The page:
A+ = 4.33  A = 4.00  A = 3.67 
B+ = 3.33  B = 3.00  B = 2.67 
C+ = 2.33  C = 2.00  C = 1.67 
D+ = 1.33  D = 1.00  D = 0.67 
+/ grades will be used in the computation of your overall grade. Note that the university does not permit A+ or D grades.
Lowest Report Dropped: The lowest report grade will be dropped when computing your overall grade.
Extra Credit: Up to one full grade of extra credit (e.g. B A) is available on every report for extra or unusual work or insight.
Late Assignment Policy: Reports are usually due by 9am on a Tuesday. Late reports will be accepted up to three days late, with a penalty of one full grade (e.g. A B) for each day late.
Incompletes: Incompletes will be given only under extraordinary circumstances (such as surgery during the last week of class).
Expectations for this class¶
Attendance: You are expected to attend every class. If you miss a class you are responsible for getting the homework, lecture notes and any other inclass information or materials from a classmate.
Independent research: We cannot cover every single option available in Python in the limited time we have in class. It is expected therefore that you make use of the online resources to do research for youself. If there is something that you want to do, the chances are that Python already has a way to do it  you just need to find it.
Absolutely no nonclassrelated computer or phone use during class: (e.g. texting, Facebook, emailing): the penalty will be one third of a letter grade off overall course grade for each instance.
Academic Honesty: Students are expected to adhere to the university policy on academic honesty. Note particularly that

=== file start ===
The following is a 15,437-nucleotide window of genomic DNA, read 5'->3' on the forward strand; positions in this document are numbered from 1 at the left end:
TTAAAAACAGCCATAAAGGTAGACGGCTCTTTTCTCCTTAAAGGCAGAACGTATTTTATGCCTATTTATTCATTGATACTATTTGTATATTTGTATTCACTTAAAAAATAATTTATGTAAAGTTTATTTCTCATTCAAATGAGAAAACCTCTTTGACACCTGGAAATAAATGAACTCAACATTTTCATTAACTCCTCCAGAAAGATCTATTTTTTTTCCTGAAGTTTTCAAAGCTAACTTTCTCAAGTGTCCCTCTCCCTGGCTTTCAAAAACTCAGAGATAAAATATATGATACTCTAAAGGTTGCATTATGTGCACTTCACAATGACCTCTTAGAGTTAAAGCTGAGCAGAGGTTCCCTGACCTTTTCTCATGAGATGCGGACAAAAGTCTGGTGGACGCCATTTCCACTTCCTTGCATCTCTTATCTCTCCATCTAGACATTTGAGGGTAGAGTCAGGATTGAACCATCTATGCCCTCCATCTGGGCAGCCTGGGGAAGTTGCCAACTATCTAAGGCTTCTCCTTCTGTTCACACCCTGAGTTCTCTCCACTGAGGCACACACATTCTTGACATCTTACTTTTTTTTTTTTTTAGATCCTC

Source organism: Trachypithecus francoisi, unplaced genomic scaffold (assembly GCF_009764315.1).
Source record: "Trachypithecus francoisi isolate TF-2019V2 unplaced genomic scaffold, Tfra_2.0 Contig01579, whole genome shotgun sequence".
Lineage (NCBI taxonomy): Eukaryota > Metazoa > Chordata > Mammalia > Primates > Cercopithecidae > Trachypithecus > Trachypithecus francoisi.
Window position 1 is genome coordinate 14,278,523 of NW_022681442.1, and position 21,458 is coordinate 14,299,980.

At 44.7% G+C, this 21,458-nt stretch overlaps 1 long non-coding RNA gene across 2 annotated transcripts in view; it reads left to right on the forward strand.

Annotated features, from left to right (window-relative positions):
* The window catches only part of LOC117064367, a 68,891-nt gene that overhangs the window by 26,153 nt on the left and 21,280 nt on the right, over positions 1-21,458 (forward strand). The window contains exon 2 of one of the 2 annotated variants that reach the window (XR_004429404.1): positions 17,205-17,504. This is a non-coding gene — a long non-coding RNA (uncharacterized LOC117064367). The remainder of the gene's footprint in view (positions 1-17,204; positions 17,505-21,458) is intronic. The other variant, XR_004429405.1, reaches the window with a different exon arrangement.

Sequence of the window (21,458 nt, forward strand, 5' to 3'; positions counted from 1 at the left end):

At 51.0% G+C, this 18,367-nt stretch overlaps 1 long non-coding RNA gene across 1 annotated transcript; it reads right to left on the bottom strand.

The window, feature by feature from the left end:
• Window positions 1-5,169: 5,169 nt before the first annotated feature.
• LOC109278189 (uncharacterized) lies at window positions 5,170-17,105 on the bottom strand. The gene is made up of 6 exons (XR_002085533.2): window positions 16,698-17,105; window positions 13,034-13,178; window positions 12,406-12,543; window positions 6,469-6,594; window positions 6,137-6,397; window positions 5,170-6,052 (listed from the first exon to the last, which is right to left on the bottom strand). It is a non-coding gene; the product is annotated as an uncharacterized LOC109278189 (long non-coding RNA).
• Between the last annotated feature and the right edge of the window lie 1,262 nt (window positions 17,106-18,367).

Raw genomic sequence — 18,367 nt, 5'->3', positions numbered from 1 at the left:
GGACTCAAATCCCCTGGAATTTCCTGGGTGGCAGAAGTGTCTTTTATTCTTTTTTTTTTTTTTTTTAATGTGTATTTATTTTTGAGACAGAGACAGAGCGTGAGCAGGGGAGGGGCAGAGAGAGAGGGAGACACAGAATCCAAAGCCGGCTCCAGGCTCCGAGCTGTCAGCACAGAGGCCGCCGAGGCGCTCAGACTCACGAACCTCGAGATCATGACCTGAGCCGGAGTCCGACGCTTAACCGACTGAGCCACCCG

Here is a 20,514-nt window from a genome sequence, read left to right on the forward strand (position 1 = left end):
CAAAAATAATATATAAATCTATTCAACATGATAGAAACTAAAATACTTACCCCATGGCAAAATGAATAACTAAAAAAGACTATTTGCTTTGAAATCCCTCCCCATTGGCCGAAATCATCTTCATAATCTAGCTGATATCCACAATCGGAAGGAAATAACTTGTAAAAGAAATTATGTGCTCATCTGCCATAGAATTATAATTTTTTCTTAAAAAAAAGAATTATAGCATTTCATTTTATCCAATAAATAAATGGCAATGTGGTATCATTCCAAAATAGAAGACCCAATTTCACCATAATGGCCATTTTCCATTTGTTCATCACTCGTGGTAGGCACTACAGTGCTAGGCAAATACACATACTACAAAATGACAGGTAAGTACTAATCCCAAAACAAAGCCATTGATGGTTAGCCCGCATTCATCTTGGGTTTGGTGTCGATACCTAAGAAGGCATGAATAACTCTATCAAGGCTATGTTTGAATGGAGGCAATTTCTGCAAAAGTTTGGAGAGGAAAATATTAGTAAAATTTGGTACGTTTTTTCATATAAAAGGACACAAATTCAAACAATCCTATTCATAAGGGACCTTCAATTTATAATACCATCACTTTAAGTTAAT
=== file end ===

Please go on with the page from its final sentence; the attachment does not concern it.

Written works must be the complete and original effort of the student, with all ideas and words of others duly attributed.
Cheating, plagiarism, or misrepresentation of your work will result in formal charges.
How to succeed: Sustained steady effort, starting from day one. Make full use of the resources available to you: the classnotes, website, online documentation, Piazza, and each other. See me in office hours, email me, or make an appointment to see me at some other time. Start homework assignments early  programming and debugging often take more time than anticipated.
Other¶
Important dates:
Mon Feb 6 – Last day to drop the course  no record appears on transcript.
Fri Apr 21 – Last day to resign from the course  an “R” appears on the transcript.
Students with Disabilities: If you have a diagnosed disability (physical, learning or psychological) which will make it difficult for you to carry out the course work as outlined, or requires accommodations such as recruiting note takers, readers or extended time on quizzes and/or assignments, please advise me during the first two weeks of the course so that we may review possible arrangements for reasonable accommodations.